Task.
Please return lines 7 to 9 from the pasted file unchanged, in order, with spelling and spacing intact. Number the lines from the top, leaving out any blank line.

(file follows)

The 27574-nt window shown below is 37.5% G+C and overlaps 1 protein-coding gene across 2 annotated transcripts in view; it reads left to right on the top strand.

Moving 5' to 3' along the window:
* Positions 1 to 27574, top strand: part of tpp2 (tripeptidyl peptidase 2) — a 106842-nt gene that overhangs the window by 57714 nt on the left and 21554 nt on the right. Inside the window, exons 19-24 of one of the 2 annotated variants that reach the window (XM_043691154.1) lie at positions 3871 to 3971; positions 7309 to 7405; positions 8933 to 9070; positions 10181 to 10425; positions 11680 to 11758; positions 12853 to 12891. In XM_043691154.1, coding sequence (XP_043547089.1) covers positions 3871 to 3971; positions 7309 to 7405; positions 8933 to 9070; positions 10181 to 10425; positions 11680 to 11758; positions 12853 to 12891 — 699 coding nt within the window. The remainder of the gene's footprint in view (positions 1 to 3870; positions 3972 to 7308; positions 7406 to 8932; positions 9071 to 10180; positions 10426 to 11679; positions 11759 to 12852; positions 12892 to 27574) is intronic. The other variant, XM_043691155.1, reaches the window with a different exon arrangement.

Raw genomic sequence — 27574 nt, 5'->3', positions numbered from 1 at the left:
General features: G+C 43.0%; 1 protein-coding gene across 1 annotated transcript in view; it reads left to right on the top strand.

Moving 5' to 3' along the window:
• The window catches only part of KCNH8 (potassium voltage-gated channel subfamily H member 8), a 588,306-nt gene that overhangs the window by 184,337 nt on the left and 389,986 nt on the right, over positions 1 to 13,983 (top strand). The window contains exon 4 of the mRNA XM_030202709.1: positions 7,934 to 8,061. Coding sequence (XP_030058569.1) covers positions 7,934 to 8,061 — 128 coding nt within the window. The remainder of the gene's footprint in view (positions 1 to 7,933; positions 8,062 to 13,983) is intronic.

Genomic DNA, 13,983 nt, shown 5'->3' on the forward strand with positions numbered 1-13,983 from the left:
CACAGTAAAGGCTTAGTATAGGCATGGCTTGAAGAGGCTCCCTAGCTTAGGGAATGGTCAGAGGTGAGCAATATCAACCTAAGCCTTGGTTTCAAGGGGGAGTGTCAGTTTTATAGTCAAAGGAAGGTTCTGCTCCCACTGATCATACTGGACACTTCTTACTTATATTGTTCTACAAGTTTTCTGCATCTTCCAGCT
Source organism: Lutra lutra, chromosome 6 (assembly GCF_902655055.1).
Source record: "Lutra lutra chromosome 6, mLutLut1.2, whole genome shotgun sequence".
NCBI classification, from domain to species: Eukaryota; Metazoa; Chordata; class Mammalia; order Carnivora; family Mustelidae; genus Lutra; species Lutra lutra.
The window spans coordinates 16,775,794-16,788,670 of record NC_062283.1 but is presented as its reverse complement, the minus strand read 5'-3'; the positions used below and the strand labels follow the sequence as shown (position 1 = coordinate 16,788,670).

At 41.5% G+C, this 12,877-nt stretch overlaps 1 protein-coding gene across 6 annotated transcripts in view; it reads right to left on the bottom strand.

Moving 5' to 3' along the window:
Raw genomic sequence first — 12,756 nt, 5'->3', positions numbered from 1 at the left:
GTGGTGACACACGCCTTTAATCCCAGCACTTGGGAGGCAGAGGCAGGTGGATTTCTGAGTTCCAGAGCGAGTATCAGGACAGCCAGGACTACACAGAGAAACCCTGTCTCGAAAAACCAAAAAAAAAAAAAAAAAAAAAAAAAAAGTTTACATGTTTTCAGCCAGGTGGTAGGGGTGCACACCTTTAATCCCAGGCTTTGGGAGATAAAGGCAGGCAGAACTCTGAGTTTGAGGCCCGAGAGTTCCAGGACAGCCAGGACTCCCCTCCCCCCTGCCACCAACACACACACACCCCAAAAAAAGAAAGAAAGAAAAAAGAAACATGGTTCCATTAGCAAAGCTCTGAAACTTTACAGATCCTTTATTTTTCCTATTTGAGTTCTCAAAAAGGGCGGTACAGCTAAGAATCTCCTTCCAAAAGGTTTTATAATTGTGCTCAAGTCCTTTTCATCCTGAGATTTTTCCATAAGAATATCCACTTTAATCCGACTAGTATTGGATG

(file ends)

• The window catches only part of KCNH8 (potassium voltage-gated channel subfamily H member 8), a 588,306-nt gene that overhangs the window by 184,337 nt on the left and 389,986 nt on the right, over positions 1 to 13,983 (top strand). The window contains exon 4 of the mRNA XM_030202709.1: positions 7,934 to 8,061. Coding sequence (XP_030058569.1) covers positions 7,934 to 8,061 — 128 coding nt within the window. The remainder of the gene's footprint in view (positions 1 to 7,933; positions 8,062 to 13,983) is intronic.

Genomic DNA, 13,983 nt, shown 5'->3' on the forward strand with positions numbered 1-13,983 from the left:
CACAGTAAAGGCTTAGTATAGGCATGGCTTGAAGAGGCTCCCTAGCTTAGGGAATGGTCAGAGGTGAGCAATATCAACCTAAGCCTTGGTTTCAAGGGGGAGTGTCAGTTTTATAGTCAAAGGAAGGTTCTGCTCCCACTGATCATACTGGACACTTCTTACTTATATTGTTCTACAAGTTTTCTGCATCTTCCAGCT